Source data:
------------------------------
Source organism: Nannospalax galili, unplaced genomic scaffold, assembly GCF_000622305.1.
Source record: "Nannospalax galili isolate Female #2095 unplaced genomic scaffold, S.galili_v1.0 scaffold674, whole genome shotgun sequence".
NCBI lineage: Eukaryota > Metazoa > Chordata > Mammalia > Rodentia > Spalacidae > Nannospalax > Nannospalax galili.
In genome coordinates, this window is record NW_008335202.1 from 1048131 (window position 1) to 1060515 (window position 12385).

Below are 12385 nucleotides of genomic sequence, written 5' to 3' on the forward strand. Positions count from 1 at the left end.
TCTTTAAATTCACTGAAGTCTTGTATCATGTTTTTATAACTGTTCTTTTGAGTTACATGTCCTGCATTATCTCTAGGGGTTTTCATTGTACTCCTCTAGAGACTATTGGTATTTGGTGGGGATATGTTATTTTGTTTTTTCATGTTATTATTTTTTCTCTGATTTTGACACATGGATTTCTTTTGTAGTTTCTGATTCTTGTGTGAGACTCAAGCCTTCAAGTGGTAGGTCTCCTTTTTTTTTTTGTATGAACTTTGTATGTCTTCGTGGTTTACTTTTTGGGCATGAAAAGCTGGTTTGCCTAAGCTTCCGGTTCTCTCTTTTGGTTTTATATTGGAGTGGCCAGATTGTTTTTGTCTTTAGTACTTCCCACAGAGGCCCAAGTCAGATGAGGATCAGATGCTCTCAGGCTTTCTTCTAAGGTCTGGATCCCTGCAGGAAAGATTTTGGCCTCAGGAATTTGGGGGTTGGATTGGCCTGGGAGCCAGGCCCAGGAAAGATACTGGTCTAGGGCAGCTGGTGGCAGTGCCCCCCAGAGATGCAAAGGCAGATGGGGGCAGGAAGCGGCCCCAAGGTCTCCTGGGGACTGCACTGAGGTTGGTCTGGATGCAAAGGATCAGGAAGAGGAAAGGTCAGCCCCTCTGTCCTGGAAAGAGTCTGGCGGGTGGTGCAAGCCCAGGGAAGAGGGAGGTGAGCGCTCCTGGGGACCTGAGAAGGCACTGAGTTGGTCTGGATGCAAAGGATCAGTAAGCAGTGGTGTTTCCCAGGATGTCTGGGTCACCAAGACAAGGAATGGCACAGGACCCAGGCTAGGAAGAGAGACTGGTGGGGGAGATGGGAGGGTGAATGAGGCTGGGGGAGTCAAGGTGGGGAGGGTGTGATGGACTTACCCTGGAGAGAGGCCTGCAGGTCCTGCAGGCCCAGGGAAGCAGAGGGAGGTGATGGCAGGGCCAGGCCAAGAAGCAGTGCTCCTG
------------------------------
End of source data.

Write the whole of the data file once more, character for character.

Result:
Source organism: Nannospalax galili, unplaced genomic scaffold, assembly GCF_000622305.1.
Source record: "Nannospalax galili isolate Female #2095 unplaced genomic scaffold, S.galili_v1.0 scaffold674, whole genome shotgun sequence".
NCBI lineage: Eukaryota > Metazoa > Chordata > Mammalia > Rodentia > Spalacidae > Nannospalax > Nannospalax galili.
In genome coordinates, this window is record NW_008335202.1 from 1048131 (window position 1) to 1060515 (window position 12385).

Below are 12385 nucleotides of genomic sequence, written 5' to 3' on the forward strand. Positions count from 1 at the left end.
TCTTTAAATTCACTGAAGTCTTGTATCATGTTTTTATAACTGTTCTTTTGAGTTACATGTCCTGCATTATCTCTAGGGGTTTTCATTGTACTCCTCTAGAGACTATTGGTATTTGGTGGGGATATGTTATTTTGTTTTTTCATGTTATTATTTTTTCTCTGATTTTGACACATGGATTTCTTTTGTAGTTTCTGATTCTTGTGTGAGACTCAAGCCTTCAAGTGGTAGGTCTCCTTTTTTTTTTTGTATGAACTTTGTATGTCTTCGTGGTTTACTTTTTGGGCATGAAAAGCTGGTTTGCCTAAGCTTCCGGTTCTCTCTTTTGGTTTTATATTGGAGTGGCCAGATTGTTTTTGTCTTTAGTACTTCCCACAGAGGCCCAAGTCAGATGAGGATCAGATGCTCTCAGGCTTTCTTCTAAGGTCTGGATCCCTGCAGGAAAGATTTTGGCCTCAGGAATTTGGGGGTTGGATTGGCCTGGGAGCCAGGCCCAGGAAAGATACTGGTCTAGGGCAGCTGGTGGCAGTGCCCCCCAGAGATGCAAAGGCAGATGGGGGCAGGAAGCGGCCCCAAGGTCTCCTGGGGACTGCACTGAGGTTGGTCTGGATGCAAAGGATCAGGAAGAGGAAAGGTCAGCCCCTCTGTCCTGGAAAGAGTCTGGCGGGTGGTGCAAGCCCAGGGAAGAGGGAGGTGAGCGCTCCTGGGGACCTGAGAAGGCACTGAGTTGGTCTGGATGCAAAGGATCAGTAAGCAGTGGTGTTTCCCAGGATGTCTGGGTCACCAAGACAAGGAATGGCACAGGACCCAGGCTAGGAAGAGAGACTGGTGGGGGAGATGGGAGGGTGAATGAGGCTGGGGGAGTCAAGGTGGGGAGGGTGTGATGGACTTACCCTGGAGAGAGGCCTGCAGGTCCTGCAGGCCCAGGGAAGCAGAGGGAGGTGATGGCAGGGCCAGGCCAAGAAGCAGTGCTCCTG